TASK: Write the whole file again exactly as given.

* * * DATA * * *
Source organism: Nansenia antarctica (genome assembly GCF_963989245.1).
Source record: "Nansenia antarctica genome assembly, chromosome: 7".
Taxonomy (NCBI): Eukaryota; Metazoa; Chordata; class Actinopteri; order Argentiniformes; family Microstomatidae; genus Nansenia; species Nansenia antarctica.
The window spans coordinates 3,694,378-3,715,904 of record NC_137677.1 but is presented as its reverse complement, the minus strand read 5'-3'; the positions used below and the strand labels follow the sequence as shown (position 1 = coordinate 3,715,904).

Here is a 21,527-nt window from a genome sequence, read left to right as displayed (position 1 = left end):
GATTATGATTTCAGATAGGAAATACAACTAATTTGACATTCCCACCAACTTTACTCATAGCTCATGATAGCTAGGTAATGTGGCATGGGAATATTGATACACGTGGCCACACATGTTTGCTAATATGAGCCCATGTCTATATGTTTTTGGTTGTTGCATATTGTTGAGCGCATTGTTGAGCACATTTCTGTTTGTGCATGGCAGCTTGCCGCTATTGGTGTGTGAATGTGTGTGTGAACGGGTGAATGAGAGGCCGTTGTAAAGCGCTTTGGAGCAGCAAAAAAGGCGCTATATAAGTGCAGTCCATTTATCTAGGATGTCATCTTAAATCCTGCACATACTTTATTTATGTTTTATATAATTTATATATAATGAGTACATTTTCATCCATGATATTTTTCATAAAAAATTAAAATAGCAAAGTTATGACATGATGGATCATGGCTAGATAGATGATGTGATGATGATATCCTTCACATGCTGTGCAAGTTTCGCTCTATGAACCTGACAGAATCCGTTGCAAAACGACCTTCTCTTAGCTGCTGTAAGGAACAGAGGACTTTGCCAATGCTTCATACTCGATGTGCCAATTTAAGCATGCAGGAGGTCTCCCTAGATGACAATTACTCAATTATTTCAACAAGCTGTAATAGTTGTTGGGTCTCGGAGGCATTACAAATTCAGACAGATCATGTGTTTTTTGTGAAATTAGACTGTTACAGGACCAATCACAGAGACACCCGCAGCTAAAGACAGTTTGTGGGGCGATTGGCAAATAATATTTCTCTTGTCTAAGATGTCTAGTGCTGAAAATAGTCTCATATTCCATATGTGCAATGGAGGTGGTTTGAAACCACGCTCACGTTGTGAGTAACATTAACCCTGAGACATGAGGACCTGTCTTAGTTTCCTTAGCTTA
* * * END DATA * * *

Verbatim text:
Source organism: Nansenia antarctica (genome assembly GCF_963989245.1).
Source record: "Nansenia antarctica genome assembly, chromosome: 7".
Taxonomy (NCBI): Eukaryota; Metazoa; Chordata; class Actinopteri; order Argentiniformes; family Microstomatidae; genus Nansenia; species Nansenia antarctica.
The window spans coordinates 3,694,378-3,715,904 of record NC_137677.1 but is presented as its reverse complement, the minus strand read 5'-3'; the positions used below and the strand labels follow the sequence as shown (position 1 = coordinate 3,715,904).

Here is a 21,527-nt window from a genome sequence, read left to right as displayed (position 1 = left end):
GATTATGATTTCAGATAGGAAATACAACTAATTTGACATTCCCACCAACTTTACTCATAGCTCATGATAGCTAGGTAATGTGGCATGGGAATATTGATACACGTGGCCACACATGTTTGCTAATATGAGCCCATGTCTATATGTTTTTGGTTGTTGCATATTGTTGAGCGCATTGTTGAGCACATTTCTGTTTGTGCATGGCAGCTTGCCGCTATTGGTGTGTGAATGTGTGTGTGAACGGGTGAATGAGAGGCCGTTGTAAAGCGCTTTGGAGCAGCAAAAAAGGCGCTATATAAGTGCAGTCCATTTATCTAGGATGTCATCTTAAATCCTGCACATACTTTATTTATGTTTTATATAATTTATATATAATGAGTACATTTTCATCCATGATATTTTTCATAAAAAATTAAAATAGCAAAGTTATGACATGATGGATCATGGCTAGATAGATGATGTGATGATGATATCCTTCACATGCTGTGCAAGTTTCGCTCTATGAACCTGACAGAATCCGTTGCAAAACGACCTTCTCTTAGCTGCTGTAAGGAACAGAGGACTTTGCCAATGCTTCATACTCGATGTGCCAATTTAAGCATGCAGGAGGTCTCCCTAGATGACAATTACTCAATTATTTCAACAAGCTGTAATAGTTGTTGGGTCTCGGAGGCATTACAAATTCAGACAGATCATGTGTTTTTTGTGAAATTAGACTGTTACAGGACCAATCACAGAGACACCCGCAGCTAAAGACAGTTTGTGGGGCGATTGGCAAATAATATTTCTCTTGTCTAAGATGTCTAGTGCTGAAAATAGTCTCATATTCCATATGTGCAATGGAGGTGGTTTGAAACCACGCTCACGTTGTGAGTAACATTAACCCTGAGACATGAGGACCTGTCTTAGTTTCCTTAGCTTA